• Misrepresenting the truth by

      • giving a lie as the truth OR

      • distorting the truth using deceptive language (Using a word in a different way than the author used it in the original premise, or changing definitions halfway through a discussion)

        • “Plato says the end of a thing is its perfection; I say that death is the end of life; hence, death is the perfection of life.”

          • Here the word end means "goal" in Plato's usage, but it means "last event" or "termination" in the author's second usage. Clearly, the speaker is twisting Plato's meaning of the word to draw a very different conclusion.


Fallacies of thinking and argument

  • Non Sequitur

    • Making a claim that doesn’t follow logically from the premises, or supporting a claim with irrelevant premises

    • claims, reasons, or warrants fail to connect logically; one point doesn’t follow from another

      • If you’re really my friend, you’ll lend me five hundred dollars.


Fallacies of thinking and argument

  • Faulty Analogy

    • Relying only on comparisons to prove a point rather than arguing deductively and inductively.

      • For example, “education is like cake; a small amount tastes sweet, but eat too much and your teeth will rot out. Likewise, more than two years of education is bad for a student.”

      • The analogy is only acceptable to the degree a reader thinks that education is similar to cake.


Fallacies of thinking and argument

  • Appeal to Tradition

    (Argumentum Ad Traditio)

    • Asserting a premise must be true because people have always believed it or done it.


Fallacies of thinking and argument

  • Irrelevant Conclusion (IgnorantioElenchi)

    • Taking an argument that established a particular conclusion and using that same argument to prove a different conclusion

    • Example:

      • Question: “Will this particular housing legislation provide decent housing or is there a better alternative?”

      • Legislator: “Decent housing for all people is desirable.”


Fallacies of thinking and argument

  • Red Herring

    • Shifting the audience’s attention from a crucial issue to an irrelevant issue;

    • a deliberate attempt to change the subject or divert the argument from the real question at issue to some side-point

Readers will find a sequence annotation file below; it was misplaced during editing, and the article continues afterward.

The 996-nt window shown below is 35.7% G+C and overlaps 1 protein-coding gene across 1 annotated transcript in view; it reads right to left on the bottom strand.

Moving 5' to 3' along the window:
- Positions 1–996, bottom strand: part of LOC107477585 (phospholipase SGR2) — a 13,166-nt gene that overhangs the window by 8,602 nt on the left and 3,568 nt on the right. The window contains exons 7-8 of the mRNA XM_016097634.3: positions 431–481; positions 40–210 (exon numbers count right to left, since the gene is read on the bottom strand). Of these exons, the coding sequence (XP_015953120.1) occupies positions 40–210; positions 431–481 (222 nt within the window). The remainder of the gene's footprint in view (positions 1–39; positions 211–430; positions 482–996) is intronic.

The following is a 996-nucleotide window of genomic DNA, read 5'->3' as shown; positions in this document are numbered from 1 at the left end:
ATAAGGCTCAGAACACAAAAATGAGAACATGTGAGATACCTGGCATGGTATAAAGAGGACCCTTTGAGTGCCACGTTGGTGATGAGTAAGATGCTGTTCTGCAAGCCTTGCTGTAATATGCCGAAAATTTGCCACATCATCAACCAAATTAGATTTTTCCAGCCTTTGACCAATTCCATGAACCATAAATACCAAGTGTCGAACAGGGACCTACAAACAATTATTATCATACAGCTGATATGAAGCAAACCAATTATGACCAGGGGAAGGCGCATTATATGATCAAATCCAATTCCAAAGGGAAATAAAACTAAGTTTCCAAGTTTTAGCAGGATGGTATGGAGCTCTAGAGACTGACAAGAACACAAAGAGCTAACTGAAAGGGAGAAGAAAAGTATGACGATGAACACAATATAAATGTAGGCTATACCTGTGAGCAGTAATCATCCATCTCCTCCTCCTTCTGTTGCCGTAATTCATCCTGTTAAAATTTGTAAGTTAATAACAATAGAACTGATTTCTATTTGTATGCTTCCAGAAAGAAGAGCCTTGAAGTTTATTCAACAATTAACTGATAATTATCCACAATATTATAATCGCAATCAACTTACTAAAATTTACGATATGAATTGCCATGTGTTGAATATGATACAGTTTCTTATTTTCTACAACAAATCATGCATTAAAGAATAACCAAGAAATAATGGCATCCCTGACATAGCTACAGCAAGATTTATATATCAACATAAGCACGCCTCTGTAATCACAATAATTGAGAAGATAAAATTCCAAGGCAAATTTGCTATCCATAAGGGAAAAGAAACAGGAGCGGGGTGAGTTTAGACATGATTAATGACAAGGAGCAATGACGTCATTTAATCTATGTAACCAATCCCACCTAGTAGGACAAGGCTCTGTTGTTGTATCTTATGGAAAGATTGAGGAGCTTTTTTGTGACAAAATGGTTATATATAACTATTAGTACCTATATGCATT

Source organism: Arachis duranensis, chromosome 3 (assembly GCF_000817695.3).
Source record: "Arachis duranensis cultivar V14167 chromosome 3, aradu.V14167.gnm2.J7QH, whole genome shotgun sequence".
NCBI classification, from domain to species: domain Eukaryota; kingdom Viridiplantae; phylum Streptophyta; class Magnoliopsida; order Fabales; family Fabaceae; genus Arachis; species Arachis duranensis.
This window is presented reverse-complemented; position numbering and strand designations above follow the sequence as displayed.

• Examples:

        • “Senator Jones should not be held accountable for cheating on his income tax. After all, there are other senators who have done far worse things.”

        • “I should not pay a fine for reckless driving. There are many other people on the street who are dangerous criminals and rapists, and the police should be chasing them, not harassing a decent tax-paying citizen like me.”


Fallacies of thinking and argument

  • The Straw Man

    • Misrepresenting (includes exaggerating) or over-simplifying an opponent’s argument to make it easier to refute or ridicule.


Fallacies of thinking and argument

  • TuQuoque (Latin for "And you too”)

  • (Appeal to Hypocrisy)

  • Asserting an argument must be false simply because the person presenting the argument doesn't follow it herself.

  • Example:

  • "Reverend Jeremias

  • claims that theft is wrong,

  • but how can theft be wrong if

  • Jeremias is stealing money

  • from the offering plate?"


Fallacies of thinking and argument

  • Appeal to Ignorance (Argumentum Ad Ignorantium, literally "Argument from Ignorance“; Appeal to Lack of Evidence)

    • Using lack of information to prove a point.

    • Presenting evidence the audience can’t examine.


Fallacies of thinking and argument

  • Hypothesis Contrary to Fact (Argumentum Ad Speculum)

    • Trying to prove something in the real world by using imaginary examples alone, or asserting that, if hypothetically X had occurred, Y would have been the result.

http://www.youtube.com/watch?v=BxN9Mw6iQUs


Fallacies of thinking and argument

  • Complex Question

    (a/k/a "Loaded Question“)

    • Confronting the opponent with a question that will put him in a bad light no matter how he responds.

    • Phrasing a question or statement in such as way as to imply another unproven statement is true without evidence or discussion.

      • Examples:

        • “Have you stopped taking drugs yet?” (assumes you have been taking drugs)